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Secret History of Snowmen Told by Pa. Author

The snowman art form dates back centuries and wasn't just for kids, says author Bob Eckstein

HAMLIN, Pa. – "Frosty" is just the tip of the iceberg when it comes to snowmen. So says Bob Eckstein, a cartoonist and author who spent seven years on research that will hit you between the eyes like a lump of Christmas coal.

Eckstein set out to discover who made the first snowman. In the process, he uncovered the role of snowmen in war, art and society dating back to the Dark Ages. No button nose or corn cob pipe. Instead, snowmen were among the earliest forms of pornography and political satire, said Eckstein, who wrote "The History of the Snowman." 

His book, published in 2008, includes the story of the role played by a snowman in the 1690 massacre of Dutch settlers by French and Indian fighters at Schenectady, N.Y.

 "Since Frosty came along, everybody sort of considers building snowman a kid's activity," said Eckstein.  "Snowmen are one of man's oldest forms of folk art."

The world's foremost expert on snowmen was born in the projects of the South Bronx where there was no front lawn for kids to play reindeer games. Eckstein, 47, now splits his time between an apartment next to the Cloisters in New York City and a house bordering Lackawac Sanctuary in Wayne County, Pa.

"I was always obsessed with snow," said Eckstein, who eloped to Iceland and honeymooned with his artist wife Tamar Stone in the Arctic Circle. "The (North and South) Poles represent some of the most mysterious places left on the planet."

He says making snowmen is one of the few activities that we share with our ancestors.

His work to chip away at the history of snowmen included two years spent gathering content and securing publication rights to more than 150 photographs in the book.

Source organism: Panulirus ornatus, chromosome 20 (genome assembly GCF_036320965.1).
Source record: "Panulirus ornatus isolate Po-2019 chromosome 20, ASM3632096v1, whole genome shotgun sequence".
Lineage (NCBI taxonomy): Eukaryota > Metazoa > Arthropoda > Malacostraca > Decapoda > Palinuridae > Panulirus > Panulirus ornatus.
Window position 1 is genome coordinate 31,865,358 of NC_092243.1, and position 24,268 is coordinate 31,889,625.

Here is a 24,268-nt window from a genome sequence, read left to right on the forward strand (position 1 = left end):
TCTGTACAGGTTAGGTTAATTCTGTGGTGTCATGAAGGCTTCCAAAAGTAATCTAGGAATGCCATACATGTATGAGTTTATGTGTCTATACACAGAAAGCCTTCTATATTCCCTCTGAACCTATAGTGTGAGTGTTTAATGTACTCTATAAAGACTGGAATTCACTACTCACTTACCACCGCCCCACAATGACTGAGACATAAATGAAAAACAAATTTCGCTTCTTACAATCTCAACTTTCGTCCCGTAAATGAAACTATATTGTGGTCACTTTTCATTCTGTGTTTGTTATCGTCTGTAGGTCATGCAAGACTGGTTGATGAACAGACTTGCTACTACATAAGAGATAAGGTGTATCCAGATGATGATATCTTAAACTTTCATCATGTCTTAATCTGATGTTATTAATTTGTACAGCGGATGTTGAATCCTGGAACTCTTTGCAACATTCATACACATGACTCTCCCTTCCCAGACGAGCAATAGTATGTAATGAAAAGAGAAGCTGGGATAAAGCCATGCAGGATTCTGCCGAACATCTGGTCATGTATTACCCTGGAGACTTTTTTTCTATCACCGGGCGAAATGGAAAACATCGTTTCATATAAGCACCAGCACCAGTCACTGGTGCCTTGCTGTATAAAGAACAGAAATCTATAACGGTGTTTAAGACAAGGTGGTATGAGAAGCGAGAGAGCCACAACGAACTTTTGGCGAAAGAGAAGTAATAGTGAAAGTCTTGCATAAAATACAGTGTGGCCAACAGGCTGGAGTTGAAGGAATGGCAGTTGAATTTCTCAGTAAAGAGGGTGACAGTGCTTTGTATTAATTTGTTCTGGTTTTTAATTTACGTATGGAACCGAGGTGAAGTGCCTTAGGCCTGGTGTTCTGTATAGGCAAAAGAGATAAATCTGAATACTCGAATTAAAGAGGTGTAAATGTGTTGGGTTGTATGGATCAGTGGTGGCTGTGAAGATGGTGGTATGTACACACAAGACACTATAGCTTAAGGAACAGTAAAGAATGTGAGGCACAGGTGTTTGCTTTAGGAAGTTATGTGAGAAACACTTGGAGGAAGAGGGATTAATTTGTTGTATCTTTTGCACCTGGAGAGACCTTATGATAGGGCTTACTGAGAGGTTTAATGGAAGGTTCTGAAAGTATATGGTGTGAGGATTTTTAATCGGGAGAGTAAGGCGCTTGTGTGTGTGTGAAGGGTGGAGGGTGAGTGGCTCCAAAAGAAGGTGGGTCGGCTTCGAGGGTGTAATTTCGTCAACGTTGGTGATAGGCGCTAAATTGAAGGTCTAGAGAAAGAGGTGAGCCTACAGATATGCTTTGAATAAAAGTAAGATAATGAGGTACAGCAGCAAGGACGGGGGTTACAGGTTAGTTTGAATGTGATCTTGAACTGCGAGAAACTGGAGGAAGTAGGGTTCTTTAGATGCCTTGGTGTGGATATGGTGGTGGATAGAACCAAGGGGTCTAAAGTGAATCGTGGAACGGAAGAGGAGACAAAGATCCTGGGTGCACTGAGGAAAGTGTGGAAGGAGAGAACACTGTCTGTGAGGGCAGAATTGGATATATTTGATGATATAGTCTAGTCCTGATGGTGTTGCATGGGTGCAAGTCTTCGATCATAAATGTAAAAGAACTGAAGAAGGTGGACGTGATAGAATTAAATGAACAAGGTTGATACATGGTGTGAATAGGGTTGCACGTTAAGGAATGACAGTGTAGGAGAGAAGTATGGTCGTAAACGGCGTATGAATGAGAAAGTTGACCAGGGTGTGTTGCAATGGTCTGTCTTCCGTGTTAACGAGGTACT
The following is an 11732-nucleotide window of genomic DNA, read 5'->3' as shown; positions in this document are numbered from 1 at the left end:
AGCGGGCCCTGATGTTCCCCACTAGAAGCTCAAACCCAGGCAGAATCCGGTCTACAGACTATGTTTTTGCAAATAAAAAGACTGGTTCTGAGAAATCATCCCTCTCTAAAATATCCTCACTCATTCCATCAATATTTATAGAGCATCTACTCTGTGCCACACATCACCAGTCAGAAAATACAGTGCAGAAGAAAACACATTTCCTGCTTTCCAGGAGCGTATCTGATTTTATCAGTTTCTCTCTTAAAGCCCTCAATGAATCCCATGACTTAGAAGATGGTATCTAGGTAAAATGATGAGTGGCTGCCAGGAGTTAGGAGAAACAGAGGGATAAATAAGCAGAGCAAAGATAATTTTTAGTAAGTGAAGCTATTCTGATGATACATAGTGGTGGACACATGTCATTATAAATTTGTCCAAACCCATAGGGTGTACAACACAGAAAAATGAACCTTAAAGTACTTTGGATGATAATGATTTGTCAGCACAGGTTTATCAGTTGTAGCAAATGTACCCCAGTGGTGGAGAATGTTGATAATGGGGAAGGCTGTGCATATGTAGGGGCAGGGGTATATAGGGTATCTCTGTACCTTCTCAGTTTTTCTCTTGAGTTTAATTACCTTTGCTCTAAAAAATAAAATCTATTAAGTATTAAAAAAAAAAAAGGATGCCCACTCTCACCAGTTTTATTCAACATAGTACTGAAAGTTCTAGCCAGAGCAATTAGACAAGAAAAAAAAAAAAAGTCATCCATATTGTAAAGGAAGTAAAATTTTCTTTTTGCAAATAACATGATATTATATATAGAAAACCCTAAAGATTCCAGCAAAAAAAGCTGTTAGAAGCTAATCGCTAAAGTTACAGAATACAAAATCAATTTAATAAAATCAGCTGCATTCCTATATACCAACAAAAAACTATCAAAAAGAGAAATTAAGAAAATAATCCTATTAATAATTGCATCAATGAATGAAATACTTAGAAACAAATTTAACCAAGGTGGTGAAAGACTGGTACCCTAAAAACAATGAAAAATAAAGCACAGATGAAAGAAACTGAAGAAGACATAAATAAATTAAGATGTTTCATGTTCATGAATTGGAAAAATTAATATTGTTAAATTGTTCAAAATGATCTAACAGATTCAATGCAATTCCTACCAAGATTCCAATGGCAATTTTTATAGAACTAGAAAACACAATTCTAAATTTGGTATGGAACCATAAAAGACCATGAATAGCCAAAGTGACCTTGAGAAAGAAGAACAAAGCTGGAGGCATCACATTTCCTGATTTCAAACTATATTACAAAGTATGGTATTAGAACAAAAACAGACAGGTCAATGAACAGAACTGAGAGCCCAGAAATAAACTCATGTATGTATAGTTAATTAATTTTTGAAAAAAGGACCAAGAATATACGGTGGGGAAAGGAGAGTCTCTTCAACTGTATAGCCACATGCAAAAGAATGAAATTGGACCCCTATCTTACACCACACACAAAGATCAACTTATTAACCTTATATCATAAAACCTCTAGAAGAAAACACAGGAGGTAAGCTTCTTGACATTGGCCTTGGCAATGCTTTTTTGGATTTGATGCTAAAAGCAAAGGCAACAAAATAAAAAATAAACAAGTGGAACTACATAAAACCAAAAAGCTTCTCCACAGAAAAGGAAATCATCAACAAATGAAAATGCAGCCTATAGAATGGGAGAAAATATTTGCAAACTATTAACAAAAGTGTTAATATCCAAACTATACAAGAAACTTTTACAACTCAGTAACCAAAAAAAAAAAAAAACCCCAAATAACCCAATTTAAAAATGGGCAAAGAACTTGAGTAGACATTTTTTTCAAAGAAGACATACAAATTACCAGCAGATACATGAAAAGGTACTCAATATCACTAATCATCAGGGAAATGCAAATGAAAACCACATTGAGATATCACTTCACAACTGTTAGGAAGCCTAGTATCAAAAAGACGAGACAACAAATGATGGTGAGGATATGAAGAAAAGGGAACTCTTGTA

"It took a tremendous amount of legwork and money. Royalty fees cost well into five figures," he said.

Eckstein's investment paid off in an unusual way. He spent about $3,000 buying cartoon reprint rights from the New Yorker and was invited to lunch with some of the magazine's executives and cartoonists. Eckstein ended up submitting cartoons to the New Yorker and had one from his first batch published – an extraordinary accomplishment. The magazine's staff cartoonists must submit 10 complete works every Tuesday. Some contributors spend months submitting material before they sell a cartoon.

Eckstein sells his New Yorker rejects to other high-profile publications including Reader's Digest, Wall Street Journal, Harvard Business Review and Barron's.

Eckstein traveled to Europe as part of work to turn his book into a TV Christmas special that will probably air in 2011. The documentary will include video of a tradition in Switzerland. A holiday celebrated to usher in spring features the spectacular destruction of a snowman made of cotton and explosives.

His next major project is a book on Arctic exploration. To set the mood, he gutted the attic of his home near Hamlin in the Poconos and built a new workspace in the style of an old-time ship captain's quarters.

Like a college kid cramming for finals, Eckstein pulls all-nighters on Sundays and Mondays to fulfill the demands of making a movie, writing a book, running snowman contests, blogging and completing at least 10 cartoons every week.

Eckstein's website is http://www.historyofthesnowman.com/


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